Harry Houdini’s one-time apprentice holds fantastic secrets about the greatest illusionist in the world. But someone wants to claim them . . . or silence her before she can reveal them on her own.
Boston, 1926. Jenny “Wren” Lockhart is a bold eccentric—even for a female vaudevillian. As notorious for her inherited wealth and gentleman’s dress as she is for her unsavory upbringing in the back halls of a vaudeville theater, Wren lives in a world that challenges all manner of conventions.
In the months following Houdini’s death, Wren is drawn into a web of mystery surrounding a spiritualist by the name of Horace Stapleton, a man defamed by Houdini’s ardent debunking of fraudulent mystics in the years leading up to his death. But in a public illusion that goes terribly wrong, one man is dead and another stands charged with his murder. Though he’s known as one of her teacher’s greatest critics, Wren must decide to become the one thing she never wanted to be: Stapleton’s defender.
Forced to team up with the newly formed FBI, Wren races against time and an unknown enemy, all to prove the innocence of a hated man. In a world of illusion, of the vaudeville halls that showcase the flamboyant and the strange, Wren’s carefully constructed world threatens to collapse around her. Layered with mystery, illusion, and the artistry of the Jazz Age’s bygone vaudeville era, The Illusionist’s Apprentice is a journey through love and loss and the underpinnings of faith on each life’s stage.
- This book was published by Thomas Nelson
- It released on March 7, 2017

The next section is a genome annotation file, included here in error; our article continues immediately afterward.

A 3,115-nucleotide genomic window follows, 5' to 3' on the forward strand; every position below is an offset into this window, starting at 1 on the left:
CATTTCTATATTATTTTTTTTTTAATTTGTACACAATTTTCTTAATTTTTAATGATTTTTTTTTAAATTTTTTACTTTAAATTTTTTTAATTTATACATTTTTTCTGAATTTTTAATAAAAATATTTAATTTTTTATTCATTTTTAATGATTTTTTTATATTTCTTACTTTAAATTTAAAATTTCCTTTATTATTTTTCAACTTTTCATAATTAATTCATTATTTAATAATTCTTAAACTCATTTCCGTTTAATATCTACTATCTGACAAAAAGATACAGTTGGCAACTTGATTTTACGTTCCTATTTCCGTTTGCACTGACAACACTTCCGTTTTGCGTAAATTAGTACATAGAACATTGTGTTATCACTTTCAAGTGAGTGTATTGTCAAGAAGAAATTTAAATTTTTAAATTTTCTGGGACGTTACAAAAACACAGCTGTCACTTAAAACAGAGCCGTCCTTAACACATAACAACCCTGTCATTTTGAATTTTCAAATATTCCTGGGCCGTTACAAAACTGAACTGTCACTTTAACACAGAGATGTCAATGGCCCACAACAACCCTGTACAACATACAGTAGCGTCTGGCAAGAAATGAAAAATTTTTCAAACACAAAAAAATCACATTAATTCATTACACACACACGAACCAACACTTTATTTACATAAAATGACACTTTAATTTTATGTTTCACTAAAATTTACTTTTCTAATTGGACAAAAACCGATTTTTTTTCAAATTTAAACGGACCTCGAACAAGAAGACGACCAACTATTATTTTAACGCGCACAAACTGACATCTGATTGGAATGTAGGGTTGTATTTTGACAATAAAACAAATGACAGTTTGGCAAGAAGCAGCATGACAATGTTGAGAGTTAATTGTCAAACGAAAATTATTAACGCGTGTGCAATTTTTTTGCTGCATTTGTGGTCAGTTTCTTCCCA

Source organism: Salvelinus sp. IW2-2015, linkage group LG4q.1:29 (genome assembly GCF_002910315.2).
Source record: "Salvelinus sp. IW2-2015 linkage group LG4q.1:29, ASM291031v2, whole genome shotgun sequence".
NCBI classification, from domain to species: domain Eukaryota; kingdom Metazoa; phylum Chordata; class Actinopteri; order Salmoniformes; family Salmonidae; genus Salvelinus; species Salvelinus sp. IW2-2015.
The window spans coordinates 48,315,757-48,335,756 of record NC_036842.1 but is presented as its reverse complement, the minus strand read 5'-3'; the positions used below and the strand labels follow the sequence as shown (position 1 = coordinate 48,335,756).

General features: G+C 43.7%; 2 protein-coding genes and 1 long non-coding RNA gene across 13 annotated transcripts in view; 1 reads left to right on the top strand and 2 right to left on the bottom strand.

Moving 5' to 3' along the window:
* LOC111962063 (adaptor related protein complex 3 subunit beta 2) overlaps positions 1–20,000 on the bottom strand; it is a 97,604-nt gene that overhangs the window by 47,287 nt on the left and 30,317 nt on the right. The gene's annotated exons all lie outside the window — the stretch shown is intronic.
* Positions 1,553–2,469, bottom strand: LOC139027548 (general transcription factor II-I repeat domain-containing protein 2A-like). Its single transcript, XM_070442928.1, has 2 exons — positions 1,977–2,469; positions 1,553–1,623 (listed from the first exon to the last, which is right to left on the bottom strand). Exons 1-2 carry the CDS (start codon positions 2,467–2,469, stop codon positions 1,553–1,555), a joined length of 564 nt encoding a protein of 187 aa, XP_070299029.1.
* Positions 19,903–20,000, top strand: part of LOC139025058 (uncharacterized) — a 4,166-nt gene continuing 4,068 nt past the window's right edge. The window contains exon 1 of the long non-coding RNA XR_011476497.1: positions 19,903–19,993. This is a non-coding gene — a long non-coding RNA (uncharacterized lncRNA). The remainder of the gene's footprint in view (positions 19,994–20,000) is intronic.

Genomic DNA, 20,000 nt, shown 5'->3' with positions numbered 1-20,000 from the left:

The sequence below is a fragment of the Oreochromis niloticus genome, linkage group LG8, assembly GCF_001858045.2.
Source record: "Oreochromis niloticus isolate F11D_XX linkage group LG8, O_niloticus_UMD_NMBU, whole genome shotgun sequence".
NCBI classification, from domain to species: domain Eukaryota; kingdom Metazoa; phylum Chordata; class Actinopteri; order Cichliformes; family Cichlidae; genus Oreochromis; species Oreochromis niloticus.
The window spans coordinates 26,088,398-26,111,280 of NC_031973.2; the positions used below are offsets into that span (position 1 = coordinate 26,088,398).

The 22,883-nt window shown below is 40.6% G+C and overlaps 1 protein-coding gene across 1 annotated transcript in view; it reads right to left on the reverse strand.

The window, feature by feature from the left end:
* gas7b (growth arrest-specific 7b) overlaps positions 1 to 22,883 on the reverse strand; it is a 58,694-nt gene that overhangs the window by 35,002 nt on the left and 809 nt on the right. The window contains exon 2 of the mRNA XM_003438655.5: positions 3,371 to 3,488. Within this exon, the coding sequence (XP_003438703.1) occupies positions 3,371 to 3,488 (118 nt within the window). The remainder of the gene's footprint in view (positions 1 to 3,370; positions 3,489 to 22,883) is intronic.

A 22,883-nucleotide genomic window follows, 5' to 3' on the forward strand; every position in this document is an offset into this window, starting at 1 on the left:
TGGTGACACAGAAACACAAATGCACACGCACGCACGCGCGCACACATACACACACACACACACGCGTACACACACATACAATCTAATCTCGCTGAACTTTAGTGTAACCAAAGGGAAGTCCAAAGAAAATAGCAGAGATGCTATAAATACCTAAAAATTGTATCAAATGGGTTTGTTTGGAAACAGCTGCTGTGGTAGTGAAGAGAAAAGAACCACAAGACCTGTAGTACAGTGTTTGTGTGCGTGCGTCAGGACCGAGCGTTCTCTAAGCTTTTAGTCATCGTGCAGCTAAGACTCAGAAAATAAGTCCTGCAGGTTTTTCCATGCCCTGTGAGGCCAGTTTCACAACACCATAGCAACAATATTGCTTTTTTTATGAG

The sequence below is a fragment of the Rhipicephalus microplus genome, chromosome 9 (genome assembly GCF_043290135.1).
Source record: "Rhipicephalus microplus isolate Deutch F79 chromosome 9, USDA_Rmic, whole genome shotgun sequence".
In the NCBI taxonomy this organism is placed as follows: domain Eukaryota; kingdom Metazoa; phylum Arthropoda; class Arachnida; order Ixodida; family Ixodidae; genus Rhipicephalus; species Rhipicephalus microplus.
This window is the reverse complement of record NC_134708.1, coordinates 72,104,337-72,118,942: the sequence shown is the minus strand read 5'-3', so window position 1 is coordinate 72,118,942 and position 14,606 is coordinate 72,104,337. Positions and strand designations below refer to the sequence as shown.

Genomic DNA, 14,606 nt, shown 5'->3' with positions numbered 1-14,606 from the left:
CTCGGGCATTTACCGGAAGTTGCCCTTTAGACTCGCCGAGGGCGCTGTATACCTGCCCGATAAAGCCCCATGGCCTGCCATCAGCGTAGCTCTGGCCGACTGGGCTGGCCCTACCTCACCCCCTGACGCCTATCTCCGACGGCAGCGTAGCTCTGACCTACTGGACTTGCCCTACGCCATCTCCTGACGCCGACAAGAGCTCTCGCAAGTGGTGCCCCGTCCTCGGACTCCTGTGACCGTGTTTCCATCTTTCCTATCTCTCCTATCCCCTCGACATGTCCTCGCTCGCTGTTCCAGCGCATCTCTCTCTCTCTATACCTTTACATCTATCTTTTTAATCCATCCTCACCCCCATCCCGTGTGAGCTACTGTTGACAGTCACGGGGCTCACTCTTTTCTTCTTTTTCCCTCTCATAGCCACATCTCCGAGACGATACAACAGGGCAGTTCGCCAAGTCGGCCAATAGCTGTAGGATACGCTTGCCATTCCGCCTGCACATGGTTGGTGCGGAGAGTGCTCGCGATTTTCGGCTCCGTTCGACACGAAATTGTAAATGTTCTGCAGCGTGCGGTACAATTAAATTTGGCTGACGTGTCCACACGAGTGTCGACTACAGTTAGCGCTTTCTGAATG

- It’s 368 pages
- I got it free from Harper Collins BookLook Bloggers program in exchange for a review. My thoughts are my own, as always.
- It was set in the Vaudeville era (the synopsis calls Wren a ‘Vaudvillian’, which sounds so much cooler than it was. Vaud + Villian doesn’t mean a villainous illusionist, guys) so we’re talking 1920s. It didn’t feel like 1920s AT ALL. It was kind of like Ms. Cambron didn’t do any research into the time period. I wanted to smell the dust on the red velvet curtains in a vaudeville theatre and that element that I was so looking for wasn’t there. It could have easily been in the 50s or later and not much would have been different.
- It didn’t feel like a mystery to me. The murder investigation was basically one scene in the entire book and the rest was flashbacks and running away from the bad guys. That was disappointing too since I love a good puzzle and it was SUPER easy to solve this one. The actual ‘bad guy’ reveal was kind of surprising but then again it wasn’t hard to connect the dots.
- This isn’t a mystery writer writing a mystery story plus a little bit of romance. (which was slightly melodramatic), it was a romance writer trying her hand at historical romance plus a little mystery. In which both the history part and the mystery part were pretty thin.
- The Flashbacks seriously confused me. Granted, I read this over a period of several weeks because I have a day job, but the first time the reader is thrown into a flashback, I got disoriented and stayed that way for a while. It would have been better to put the flashbacks in Wren’s POV only, and call her “Wren”, or refer to her more often as Jenny. OR change the flashbacks to pages in a journal, since that was a part of the Fairy Tale Book Thing anyway.
- There were 10 seconds of graveyard research, which was cool.
- I liked Elliot.
- Wren’s outfits were cool.
- Top hats are cool.
- Illusions are cool, and the details about the cufflinks were neat. I read a few pages thinking that they were chain links on a watch for some reason, so that was confusing. But I got it.
- Misty graveyards are cool.
My rating: Three stars.
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I love magic and illusions and slight of hand. What about you? Do you know any card tricks? Any disappearing acts?